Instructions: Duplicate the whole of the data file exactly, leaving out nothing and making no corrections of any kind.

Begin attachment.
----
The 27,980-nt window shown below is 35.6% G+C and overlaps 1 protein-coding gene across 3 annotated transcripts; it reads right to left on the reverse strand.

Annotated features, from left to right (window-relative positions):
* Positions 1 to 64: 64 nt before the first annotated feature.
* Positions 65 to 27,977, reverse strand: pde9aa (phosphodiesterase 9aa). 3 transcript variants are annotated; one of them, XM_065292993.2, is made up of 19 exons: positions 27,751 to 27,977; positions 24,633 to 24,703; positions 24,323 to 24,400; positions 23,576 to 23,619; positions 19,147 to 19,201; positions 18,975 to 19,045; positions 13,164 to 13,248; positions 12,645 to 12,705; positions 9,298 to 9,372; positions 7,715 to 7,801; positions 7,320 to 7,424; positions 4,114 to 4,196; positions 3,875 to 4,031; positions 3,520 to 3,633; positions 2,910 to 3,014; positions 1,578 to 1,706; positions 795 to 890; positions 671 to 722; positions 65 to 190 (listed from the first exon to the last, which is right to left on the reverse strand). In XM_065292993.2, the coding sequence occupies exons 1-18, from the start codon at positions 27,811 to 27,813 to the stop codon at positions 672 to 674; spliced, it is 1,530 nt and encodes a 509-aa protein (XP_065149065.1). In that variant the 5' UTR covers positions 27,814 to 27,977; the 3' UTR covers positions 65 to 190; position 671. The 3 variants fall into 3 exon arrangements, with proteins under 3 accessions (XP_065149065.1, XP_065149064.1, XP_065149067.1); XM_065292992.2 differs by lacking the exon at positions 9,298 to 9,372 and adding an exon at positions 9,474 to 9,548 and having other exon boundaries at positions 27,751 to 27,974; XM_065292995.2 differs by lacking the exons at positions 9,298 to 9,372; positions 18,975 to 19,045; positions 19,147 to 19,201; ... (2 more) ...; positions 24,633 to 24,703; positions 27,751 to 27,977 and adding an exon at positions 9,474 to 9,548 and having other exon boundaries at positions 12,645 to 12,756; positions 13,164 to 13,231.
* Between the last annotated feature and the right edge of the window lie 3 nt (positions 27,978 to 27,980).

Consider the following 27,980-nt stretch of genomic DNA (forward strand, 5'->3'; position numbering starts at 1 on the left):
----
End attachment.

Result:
The 27,980-nt window shown below is 35.6% G+C and overlaps 1 protein-coding gene across 3 annotated transcripts; it reads right to left on the reverse strand.

Annotated features, from left to right (window-relative positions):
* Positions 1 to 64: 64 nt before the first annotated feature.
* Positions 65 to 27,977, reverse strand: pde9aa (phosphodiesterase 9aa). 3 transcript variants are annotated; one of them, XM_065292993.2, is made up of 19 exons: positions 27,751 to 27,977; positions 24,633 to 24,703; positions 24,323 to 24,400; positions 23,576 to 23,619; positions 19,147 to 19,201; positions 18,975 to 19,045; positions 13,164 to 13,248; positions 12,645 to 12,705; positions 9,298 to 9,372; positions 7,715 to 7,801; positions 7,320 to 7,424; positions 4,114 to 4,196; positions 3,875 to 4,031; positions 3,520 to 3,633; positions 2,910 to 3,014; positions 1,578 to 1,706; positions 795 to 890; positions 671 to 722; positions 65 to 190 (listed from the first exon to the last, which is right to left on the reverse strand). In XM_065292993.2, the coding sequence occupies exons 1-18, from the start codon at positions 27,811 to 27,813 to the stop codon at positions 672 to 674; spliced, it is 1,530 nt and encodes a 509-aa protein (XP_065149065.1). In that variant the 5' UTR covers positions 27,814 to 27,977; the 3' UTR covers positions 65 to 190; position 671. The 3 variants fall into 3 exon arrangements, with proteins under 3 accessions (XP_065149065.1, XP_065149064.1, XP_065149067.1); XM_065292992.2 differs by lacking the exon at positions 9,298 to 9,372 and adding an exon at positions 9,474 to 9,548 and having other exon boundaries at positions 27,751 to 27,974; XM_065292995.2 differs by lacking the exons at positions 9,298 to 9,372; positions 18,975 to 19,045; positions 19,147 to 19,201; ... (2 more) ...; positions 24,633 to 24,703; positions 27,751 to 27,977 and adding an exon at positions 9,474 to 9,548 and having other exon boundaries at positions 12,645 to 12,756; positions 13,164 to 13,231.
* Between the last annotated feature and the right edge of the window lie 3 nt (positions 27,978 to 27,980).

Consider the following 27,980-nt stretch of genomic DNA (forward strand, 5'->3'; position numbering starts at 1 on the left):